The url for this request is simply the base string variable. The data in our POST consist of an Authentication header containing jumble, and a body containing a JSON-serialized dictionary of variables defined above. The next portion will actually execute this request and handle the results. The latter handling will be in separate functions, so those snippets will immediately follow with commentary.


//listsearch 2
        let task = URLSession.shared.dataTask(with: request) { data, response, error in
            guard let data = data, error == nil else {
                print("error=\(String(describing: error))")
                return
            }
            
            if let httpStatus = response as? HTTPURLResponse, httpStatus.statusCode != 200 {
                print("statusCode should be 200, but is \(httpStatus.statusCode)")
                print("response = \(String(describing: response))")
            }
            
            let responseString = String(data: data, encoding: .utf8)
            print("responseString = \(String(describing: responseString))")
            if responseString != nil {
                self.parseResults(results: responseString!)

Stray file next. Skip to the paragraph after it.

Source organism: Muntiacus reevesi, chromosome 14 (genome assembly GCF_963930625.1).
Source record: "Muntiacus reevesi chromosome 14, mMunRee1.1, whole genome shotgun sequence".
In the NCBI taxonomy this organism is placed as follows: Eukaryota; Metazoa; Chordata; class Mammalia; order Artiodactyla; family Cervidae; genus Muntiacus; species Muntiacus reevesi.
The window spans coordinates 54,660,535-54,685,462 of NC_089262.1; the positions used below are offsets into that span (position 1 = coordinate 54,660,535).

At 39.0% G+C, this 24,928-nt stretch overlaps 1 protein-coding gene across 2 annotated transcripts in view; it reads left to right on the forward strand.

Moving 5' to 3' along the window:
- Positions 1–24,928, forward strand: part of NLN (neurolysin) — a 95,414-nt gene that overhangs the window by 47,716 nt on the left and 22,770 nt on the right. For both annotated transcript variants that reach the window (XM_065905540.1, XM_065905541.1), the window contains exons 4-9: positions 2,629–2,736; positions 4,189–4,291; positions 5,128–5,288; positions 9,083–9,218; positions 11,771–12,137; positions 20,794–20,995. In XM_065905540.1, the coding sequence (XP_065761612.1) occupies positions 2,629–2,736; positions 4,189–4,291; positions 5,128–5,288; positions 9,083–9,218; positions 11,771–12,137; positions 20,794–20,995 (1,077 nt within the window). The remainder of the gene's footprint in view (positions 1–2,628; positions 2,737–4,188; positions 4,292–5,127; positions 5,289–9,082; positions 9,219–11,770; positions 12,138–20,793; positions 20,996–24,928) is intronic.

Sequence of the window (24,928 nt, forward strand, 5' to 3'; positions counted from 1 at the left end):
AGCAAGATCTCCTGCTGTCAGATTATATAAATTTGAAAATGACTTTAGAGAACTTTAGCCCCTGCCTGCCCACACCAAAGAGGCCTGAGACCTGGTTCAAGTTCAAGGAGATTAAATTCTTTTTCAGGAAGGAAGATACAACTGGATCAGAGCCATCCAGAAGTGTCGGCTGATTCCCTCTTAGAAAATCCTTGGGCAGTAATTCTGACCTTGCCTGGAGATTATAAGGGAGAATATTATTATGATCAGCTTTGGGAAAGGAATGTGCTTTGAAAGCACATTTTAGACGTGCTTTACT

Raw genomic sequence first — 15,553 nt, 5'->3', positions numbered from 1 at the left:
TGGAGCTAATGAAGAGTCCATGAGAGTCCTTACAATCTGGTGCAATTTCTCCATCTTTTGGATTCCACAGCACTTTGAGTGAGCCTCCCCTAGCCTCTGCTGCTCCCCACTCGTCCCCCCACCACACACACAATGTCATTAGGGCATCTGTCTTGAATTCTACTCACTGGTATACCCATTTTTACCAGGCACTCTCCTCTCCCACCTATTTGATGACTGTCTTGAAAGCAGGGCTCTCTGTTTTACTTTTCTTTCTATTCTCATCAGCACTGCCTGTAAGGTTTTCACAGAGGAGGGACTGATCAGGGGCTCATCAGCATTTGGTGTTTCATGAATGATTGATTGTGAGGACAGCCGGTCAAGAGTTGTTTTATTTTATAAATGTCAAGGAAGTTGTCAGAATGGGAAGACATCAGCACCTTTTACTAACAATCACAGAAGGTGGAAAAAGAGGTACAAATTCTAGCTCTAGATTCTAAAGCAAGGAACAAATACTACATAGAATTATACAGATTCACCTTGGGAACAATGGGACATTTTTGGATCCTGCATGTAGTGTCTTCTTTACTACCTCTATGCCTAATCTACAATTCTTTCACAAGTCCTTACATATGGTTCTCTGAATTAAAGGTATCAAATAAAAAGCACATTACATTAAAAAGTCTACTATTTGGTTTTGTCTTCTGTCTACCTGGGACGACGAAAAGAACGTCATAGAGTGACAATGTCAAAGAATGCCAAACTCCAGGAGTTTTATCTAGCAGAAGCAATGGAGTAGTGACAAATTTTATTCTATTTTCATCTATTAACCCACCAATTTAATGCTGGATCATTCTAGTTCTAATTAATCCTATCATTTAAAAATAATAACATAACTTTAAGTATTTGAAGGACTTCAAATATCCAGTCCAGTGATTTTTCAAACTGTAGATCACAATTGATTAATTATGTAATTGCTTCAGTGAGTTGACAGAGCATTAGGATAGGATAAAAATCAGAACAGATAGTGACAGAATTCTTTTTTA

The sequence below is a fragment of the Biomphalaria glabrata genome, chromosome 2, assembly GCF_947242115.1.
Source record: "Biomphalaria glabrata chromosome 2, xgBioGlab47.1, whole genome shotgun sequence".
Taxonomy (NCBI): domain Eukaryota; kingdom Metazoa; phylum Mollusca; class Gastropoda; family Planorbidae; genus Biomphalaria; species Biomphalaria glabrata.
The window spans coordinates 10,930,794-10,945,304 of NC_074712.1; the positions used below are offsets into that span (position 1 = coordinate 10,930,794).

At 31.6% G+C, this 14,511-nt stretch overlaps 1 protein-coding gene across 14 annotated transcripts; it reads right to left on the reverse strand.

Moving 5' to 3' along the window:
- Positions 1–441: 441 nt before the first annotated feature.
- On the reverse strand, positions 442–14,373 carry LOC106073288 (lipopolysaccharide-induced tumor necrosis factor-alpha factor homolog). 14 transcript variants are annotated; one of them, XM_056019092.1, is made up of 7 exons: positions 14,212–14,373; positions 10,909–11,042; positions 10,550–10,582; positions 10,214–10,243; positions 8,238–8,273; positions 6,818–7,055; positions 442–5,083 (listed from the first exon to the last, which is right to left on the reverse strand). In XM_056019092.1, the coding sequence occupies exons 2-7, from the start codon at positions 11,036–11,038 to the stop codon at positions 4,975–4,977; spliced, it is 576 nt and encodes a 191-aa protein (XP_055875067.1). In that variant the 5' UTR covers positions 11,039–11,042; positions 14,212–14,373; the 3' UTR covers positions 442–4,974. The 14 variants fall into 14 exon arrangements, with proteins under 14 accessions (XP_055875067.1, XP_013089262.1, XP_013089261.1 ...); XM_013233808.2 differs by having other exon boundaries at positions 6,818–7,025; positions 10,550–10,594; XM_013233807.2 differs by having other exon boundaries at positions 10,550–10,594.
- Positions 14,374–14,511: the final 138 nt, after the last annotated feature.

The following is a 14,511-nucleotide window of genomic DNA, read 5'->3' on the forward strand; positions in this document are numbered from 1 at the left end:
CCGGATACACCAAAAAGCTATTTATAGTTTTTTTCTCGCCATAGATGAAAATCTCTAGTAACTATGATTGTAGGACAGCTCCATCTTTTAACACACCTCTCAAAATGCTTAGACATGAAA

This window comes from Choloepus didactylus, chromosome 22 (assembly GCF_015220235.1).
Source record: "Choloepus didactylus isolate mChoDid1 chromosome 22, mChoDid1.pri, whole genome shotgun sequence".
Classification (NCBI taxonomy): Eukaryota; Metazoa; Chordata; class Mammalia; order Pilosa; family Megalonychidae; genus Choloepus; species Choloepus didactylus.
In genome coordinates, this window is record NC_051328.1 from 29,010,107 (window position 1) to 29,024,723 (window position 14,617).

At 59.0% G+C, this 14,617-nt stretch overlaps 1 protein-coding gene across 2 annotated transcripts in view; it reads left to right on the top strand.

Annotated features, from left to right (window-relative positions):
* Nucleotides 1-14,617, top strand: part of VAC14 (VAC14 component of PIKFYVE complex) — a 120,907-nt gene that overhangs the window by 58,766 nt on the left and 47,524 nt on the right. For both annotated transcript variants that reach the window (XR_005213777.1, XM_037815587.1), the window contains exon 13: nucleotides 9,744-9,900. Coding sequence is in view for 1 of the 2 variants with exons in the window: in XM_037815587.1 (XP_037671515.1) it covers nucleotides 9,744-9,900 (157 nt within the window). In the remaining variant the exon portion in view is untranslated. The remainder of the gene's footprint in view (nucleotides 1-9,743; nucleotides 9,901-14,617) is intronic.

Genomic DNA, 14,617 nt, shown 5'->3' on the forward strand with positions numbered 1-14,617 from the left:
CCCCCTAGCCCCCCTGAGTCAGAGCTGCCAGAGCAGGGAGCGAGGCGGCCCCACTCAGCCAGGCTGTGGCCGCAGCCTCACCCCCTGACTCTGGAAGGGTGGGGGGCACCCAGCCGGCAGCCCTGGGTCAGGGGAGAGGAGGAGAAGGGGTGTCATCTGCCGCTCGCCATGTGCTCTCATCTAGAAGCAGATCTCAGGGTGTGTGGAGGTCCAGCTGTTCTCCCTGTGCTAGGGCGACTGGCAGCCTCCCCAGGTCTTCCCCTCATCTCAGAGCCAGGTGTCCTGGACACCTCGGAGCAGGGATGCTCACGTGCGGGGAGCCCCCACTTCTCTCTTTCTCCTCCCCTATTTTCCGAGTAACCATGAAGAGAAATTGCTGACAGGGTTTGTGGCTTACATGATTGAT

}
        }
        task.resume()
    }
                                  

Now, for the function parseResults:


func parseResults(results: String){
        let parsed = convertProducts(text: results)!
        var products: [FMProduct] = []
        let items = parsed["items"]! as! [Any]
        for item in items {
            let product = Product(json: item as! [String: Any])
            for section in product!.sections {
                let temp = FMProduct()
                let tempsection = FMSection(sublocation: Int32(section.item_sub_location_id), location: Int32(section.item_location_id))
                temp.name = product!.name.decodeUrl()
                temp.idn = Int32(product!.synonym_id)
                let sectionlist : [String] = []
                temp.sections = sectionlist
                tempsection!.maplocation = Int32(section.map_location_id)
                tempsection!.aisleTitle = section.aisle
                tempsection!.title = section.section
                temp.sections.append(tempsection!)
                products.append(temp)
            }
        }
        self.productCallOutOverlay.products = products
        DispatchQueue.main.async {
            self.mapController.remove(self.productCallOutOverlay)
            self.mapController.add(self.productCallOutOverlay)
        }
    }
                                  

This function uses convertProducts() as seen above in singleProductSearch() to make the JSON response from the HTTP call into a dictionary that we can work with. The items portion of this dictionary is then iterated over, building an FMProduct for each item, as again seen above in singleProductSearch. We then drop the pins for each item on the map, and set the shoppinglist variable equal to true. This just allows for the program to know that a shopping list search is being performed, rather than a single product search via the search bar.

Now, we are able to display a map, search for individual items, as well as perform a search over an entire shopping list!